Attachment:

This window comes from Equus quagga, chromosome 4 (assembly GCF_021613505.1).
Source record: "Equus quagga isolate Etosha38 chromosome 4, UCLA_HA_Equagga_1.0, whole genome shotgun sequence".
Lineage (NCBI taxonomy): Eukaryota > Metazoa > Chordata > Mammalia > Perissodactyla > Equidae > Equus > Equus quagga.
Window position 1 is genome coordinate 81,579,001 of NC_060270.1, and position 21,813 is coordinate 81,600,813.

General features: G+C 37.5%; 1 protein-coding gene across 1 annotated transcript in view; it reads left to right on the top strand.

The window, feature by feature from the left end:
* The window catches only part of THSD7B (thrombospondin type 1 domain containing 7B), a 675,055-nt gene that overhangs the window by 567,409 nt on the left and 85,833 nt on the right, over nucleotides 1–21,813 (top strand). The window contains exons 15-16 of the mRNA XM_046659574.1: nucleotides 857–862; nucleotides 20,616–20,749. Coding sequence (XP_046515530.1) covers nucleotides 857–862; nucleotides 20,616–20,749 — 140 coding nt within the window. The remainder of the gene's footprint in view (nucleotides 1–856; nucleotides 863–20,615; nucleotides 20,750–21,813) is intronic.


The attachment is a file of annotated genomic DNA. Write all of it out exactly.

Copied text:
This window comes from Equus quagga, chromosome 4 (assembly GCF_021613505.1).
Source record: "Equus quagga isolate Etosha38 chromosome 4, UCLA_HA_Equagga_1.0, whole genome shotgun sequence".
Lineage (NCBI taxonomy): Eukaryota > Metazoa > Chordata > Mammalia > Perissodactyla > Equidae > Equus > Equus quagga.
Window position 1 is genome coordinate 81,579,001 of NC_060270.1, and position 21,813 is coordinate 81,600,813.

General features: G+C 37.5%; 1 protein-coding gene across 1 annotated transcript in view; it reads left to right on the top strand.

The window, feature by feature from the left end:
* The window catches only part of THSD7B (thrombospondin type 1 domain containing 7B), a 675,055-nt gene that overhangs the window by 567,409 nt on the left and 85,833 nt on the right, over nucleotides 1–21,813 (top strand). The window contains exons 15-16 of the mRNA XM_046659574.1: nucleotides 857–862; nucleotides 20,616–20,749. Coding sequence (XP_046515530.1) covers nucleotides 857–862; nucleotides 20,616–20,749 — 140 coding nt within the window. The remainder of the gene's footprint in view (nucleotides 1–856; nucleotides 863–20,615; nucleotides 20,750–21,813) is intronic.